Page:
Section 316(b) of the Clean Water Act is intended to minimize the adverse environmental impacts of cooling water intakes. In May, the U.S. Environmental Protection Agency (EPA) issued the final rule implementing Section 316(b) for existing facilities and for new production units at existing facilities. The rule applies to intakes structures that are designed to withdraw more than 2 million gallons per day from waters of the United States and use 25 percent or more of that water for cooling.
The new standards aim to reduce the mortality of fish and other aquatic life caused by water intake structures. Mortality occurs as a result of impingement, when fish and other aquatic life become trapped against water intake structures, or entrainment, when these organisms are sucked into cooling systems and exposed to elements like heat, pressure and machinery.
The rule recognizes the unique characteristics of each cooling water intake structure and provides a flexible framework for selecting the best technology available (BTA) to minimize impingement and entrainment mortality. The EPA estimates this rule will apply to 544 electric generators and 521 manufacturing facilities.
The New Rule at a Glance
The new rule provides seven options for BTA to minimize impingement mortality that range from a design intake rate commensurate with closed-cycle cooling or a through-screen velocity less than 0.5 feet per second, to active intake screens with modern fish handling and return systems or other technologies that will meet the impingement mortality performance standard of an annual average of less than 24 percent. Less stringent impingement minimization requirements can be established on a case-by-case basis for facilities with naturally low impingement rates and facilities with capacity utilization rates under 8 percent.
The default BTA for entrainment minimization is a cooling water intake rate commensurate with closed-cycle cooling. The actual BTA for a given facility, however, is determined by the discharge permitting agency based on a site-specific, cost/benefit analysis of retrofitting cooling towers, fine-mesh screens or other entrainment reduction measures. Costs considered include not only capital and operation and maintenance but also mitigation for potential adverse environmental impacts such as increased air pollution, fogging and icing, and consumptive water use. For facilities with actual design intake rates greater than 125 million gallons per day, the information needed to make the entrainment BTA decision will be provided by the applicant in the form of studies.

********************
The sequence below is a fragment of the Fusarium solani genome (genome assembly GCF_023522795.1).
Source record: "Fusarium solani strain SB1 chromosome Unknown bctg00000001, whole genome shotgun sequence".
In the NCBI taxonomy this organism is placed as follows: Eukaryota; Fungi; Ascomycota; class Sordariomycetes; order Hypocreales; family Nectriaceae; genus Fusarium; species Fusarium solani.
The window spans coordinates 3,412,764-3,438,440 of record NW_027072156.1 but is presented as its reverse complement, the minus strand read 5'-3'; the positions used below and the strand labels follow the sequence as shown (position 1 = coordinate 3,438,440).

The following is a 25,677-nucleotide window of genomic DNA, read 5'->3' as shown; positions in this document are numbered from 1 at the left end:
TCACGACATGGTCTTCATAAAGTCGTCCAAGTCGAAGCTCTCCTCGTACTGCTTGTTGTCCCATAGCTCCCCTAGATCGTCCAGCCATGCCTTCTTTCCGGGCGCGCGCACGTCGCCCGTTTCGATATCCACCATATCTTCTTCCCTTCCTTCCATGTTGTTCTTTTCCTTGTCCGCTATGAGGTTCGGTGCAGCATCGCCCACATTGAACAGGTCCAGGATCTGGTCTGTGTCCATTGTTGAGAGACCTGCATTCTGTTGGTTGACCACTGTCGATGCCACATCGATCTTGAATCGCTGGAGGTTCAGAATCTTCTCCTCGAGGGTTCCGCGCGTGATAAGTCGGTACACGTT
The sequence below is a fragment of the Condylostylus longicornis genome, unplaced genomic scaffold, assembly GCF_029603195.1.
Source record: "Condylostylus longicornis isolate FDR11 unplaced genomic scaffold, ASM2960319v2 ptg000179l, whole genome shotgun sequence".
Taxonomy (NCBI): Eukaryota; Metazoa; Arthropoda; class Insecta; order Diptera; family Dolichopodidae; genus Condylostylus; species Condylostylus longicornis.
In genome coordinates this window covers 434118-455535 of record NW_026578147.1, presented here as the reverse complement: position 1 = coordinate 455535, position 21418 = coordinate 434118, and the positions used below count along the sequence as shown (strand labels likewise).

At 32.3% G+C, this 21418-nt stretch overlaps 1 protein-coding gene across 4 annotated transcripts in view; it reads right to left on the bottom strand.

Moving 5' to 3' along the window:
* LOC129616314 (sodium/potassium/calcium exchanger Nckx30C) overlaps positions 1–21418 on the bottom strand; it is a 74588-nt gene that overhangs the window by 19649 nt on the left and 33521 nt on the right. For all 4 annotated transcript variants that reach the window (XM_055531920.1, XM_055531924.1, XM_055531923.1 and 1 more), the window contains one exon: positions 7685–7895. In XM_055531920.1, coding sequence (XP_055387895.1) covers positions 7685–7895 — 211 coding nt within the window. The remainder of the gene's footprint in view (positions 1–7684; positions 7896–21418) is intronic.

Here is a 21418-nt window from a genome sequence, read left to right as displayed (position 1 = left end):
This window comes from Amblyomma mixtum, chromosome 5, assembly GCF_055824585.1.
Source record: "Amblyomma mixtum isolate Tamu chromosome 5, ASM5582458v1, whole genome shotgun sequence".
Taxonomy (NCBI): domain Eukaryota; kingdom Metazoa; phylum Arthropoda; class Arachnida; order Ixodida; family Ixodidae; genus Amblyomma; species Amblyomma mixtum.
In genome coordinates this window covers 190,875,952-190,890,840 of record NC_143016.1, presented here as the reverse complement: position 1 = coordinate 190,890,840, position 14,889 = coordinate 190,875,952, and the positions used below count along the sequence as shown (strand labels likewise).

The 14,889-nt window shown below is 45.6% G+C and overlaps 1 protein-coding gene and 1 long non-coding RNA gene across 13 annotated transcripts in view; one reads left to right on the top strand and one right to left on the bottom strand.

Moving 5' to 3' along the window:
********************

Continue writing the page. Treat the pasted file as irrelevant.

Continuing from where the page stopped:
Some other interesting tidbits in the rule are:
- “Fragile” fish species, those with impingement mortality rates over 30 percent even under the best of circumstances (mostly herring-type fishes) are excluded for consideration in estimating annual impingement mortality rate.
- Ponds or lakes constructed as a source and sink of cooling water, even if classified as waters of the United States, are now considered closed-cycle cooling systems and are BTA for impingement and entrainment.
- Canals constructed to deliver water from a source to a cooling water pump house are considered part of the overall cooling water intake structure and the less-than-0.5-fps criterion for impingement minimization BTA can apply at the mouth of the canal.
Implications of the New Rule
The proposed rules recognize the wide variety of biological conditions at cooling water intakes and do not impose a one-size-fits-all compliance mechanism. A potential fly in the ointment, however, is that the EPA did not provide guidance to states for determining when the costs would outweigh the benefits. I anticipate that these studies will show that, in most cases, the costs of retrofitting cooling towers to minimize entrainment will be substantially higher than the benefits to the environment and society.
If you’d like to learn more about these new rules and how they might affect you, I wrote a regulatory update that explores the topic in more detail. You can find that link at the bottom of this post. Of course, I’d also be happy to chat with you and answer any specific questions you have. Feel free to send me an email or connect with me on LinkedIn.
Gregory Howick, PhD, is the senior limnologist and aquatic ecologist at Burns & McDonnell. He has extensive experience working on projects in the power industry, specifically involving compliance with Section 316(b) requirements and water quality criteria.